In this guest post, Amanda Williams (main photo) from PR firm Yellow Panda, argues as media companies continue to consolidate & close offerings it’s actually a real opportunity for the PR industry…
Firstly, let’s not ignore the elephant in the room. We all know it’s there, and yes, the reverberations of what has happened in the last few months and certainly the last week are going to have a prominent place in the lives of everyone working within media in Australia. Were we already heading in this rather lacklustre direction though?
The writing it seems was already on the wall – well before we even heard murmurs of a virus with the potential to bring the modern world as we know it to its knees. Nine Entertainment Co and News Corp Australia were already looking at ways to cut costs. News Corp had finalised a restructure on its business model and Nine had outlined a three-year plan to cut $100 million from its television business. Furthermore, stating it was no longer ‘commercially viable’ the two companies then decided to shut national news agency Australian Associated Press — after 85 years of operation.
All this before you had even slurped your morning coffee and scrolled onto the words Australia and Coronavirus in a sentence for the very first time.
The media landscape has been shifting for a while now. We make the effort to go buy print publications less frequently now, meaning most of us are quite content to garner our news and information online, through TV, or by the radio. The latter two mediums have remained steady through the storm. Less print means less advertising meaning journalists and publications are disappearing or being put on hold. It’s a sad time no doubt about it, yet no one can say with any real certainty how this might play out. We can ponder and predict — but where does the use lie in that?
In the PR realm, we must recognise the necessity to buckle down and stay true to our work. Advising clients on when to keep communications hushed and creating content which is functional for journalists and applicable to the consumer is the order of the day. Hinging our approaches and conversations with journalists to fit the new order takes consideration. Formats have changed, slots have merged, deadlines are all over the place —meaning the PR activities we are pushing and advocating to must be apt and coherent as ever.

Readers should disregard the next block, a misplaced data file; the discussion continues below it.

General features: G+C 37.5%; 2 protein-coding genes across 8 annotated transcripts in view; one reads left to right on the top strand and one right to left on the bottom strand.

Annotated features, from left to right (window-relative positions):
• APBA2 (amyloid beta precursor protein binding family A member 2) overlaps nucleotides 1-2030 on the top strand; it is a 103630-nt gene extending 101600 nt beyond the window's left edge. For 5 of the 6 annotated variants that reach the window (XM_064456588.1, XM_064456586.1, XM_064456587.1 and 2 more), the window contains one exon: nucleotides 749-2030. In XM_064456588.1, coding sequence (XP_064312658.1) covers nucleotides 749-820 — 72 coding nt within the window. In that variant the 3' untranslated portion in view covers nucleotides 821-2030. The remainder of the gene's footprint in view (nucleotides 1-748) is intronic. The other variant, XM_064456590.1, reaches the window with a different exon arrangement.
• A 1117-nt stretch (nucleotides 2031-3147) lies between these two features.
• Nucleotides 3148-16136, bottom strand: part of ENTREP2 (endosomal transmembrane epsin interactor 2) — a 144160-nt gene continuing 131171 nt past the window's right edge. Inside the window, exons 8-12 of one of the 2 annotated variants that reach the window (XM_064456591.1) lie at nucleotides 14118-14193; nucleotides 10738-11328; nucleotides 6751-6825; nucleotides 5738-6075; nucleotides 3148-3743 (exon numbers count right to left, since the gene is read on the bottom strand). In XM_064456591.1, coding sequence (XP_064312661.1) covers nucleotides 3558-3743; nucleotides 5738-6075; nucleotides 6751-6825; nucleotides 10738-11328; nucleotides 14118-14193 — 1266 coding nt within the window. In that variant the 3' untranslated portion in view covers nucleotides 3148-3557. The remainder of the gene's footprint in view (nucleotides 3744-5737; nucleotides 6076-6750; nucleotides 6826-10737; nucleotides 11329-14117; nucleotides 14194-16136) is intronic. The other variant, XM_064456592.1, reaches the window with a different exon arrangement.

My personal experience of Covid-19 saw an upsurge in our client roster and work coming to us. The necessity then was to be on the front foot and acquire quality freelancers. One such freelance writer, an Englishman living on the Gold Coast, came out of nowhere and has aided our communications deftly. Working with these journalists now and onwards requires PR to produce quality content – diligently. whilst also being mindful of the financial and emotional difficulties being experienced across the board.
Charles Darwin famously said, “It is not the strongest of the species that survives, nor the most intelligent; it is the one most adaptable to change.”
Traditional publicity firms, in my opinion, need to pivot and supplement their existing services with greater consideration for lead generation, lobbying, and succinctly fostering tribes of followers who are hungry and adept at consuming quality content.
So, give it to them.
Being ahead of the ‘eight ball’ with your digital strategy is currently like standing on a spinning log on a gushing river, there is little room for error. Online conferences are replacing the real thing, podcasts are now the modern version of flicking through a newspaper on the bus, and IG Live is firmly taking the TV remote out of our hands. Implementing these carefully into your methodologies and practises is intrinsically going to reap rewards.
The changing role of Social Media and the influencer is a mixed bag though. Trends have seen some users increase screen time significantly, whilst others have purposely lowered their double-tapping or had distractions such as working remotely for the first time and home schooling. Ever noticed how mainstream media is now helping prop up big-time influencers? Doing so builds trust and turns them into household names. Is this a intentional move or merely a by-product? A notion that could surely be debated. One thing is for sure; Coronavirus times have led to an age of high-level and complex engagement across Social Media as a whole. Ignore this at your peril.
Investing in your services might be the life vest thrown out of nowhere you need. A recent course has given our firm the ability to offer our clients a new service: we aren’t reinventing the wheel by any means, but the added value is greatly prised. Only your scruples will dictate how much you are willing to go that extra mile, but it is in those wearied further efforts where the survival to PR lies.
Nobody is going to wake up tomorrow and never want to read, listen or engage with news or content ever again.
And thank god.
Making sure the consumer yearns for your content and can’t help but have it in front of them is the path to PR survival.
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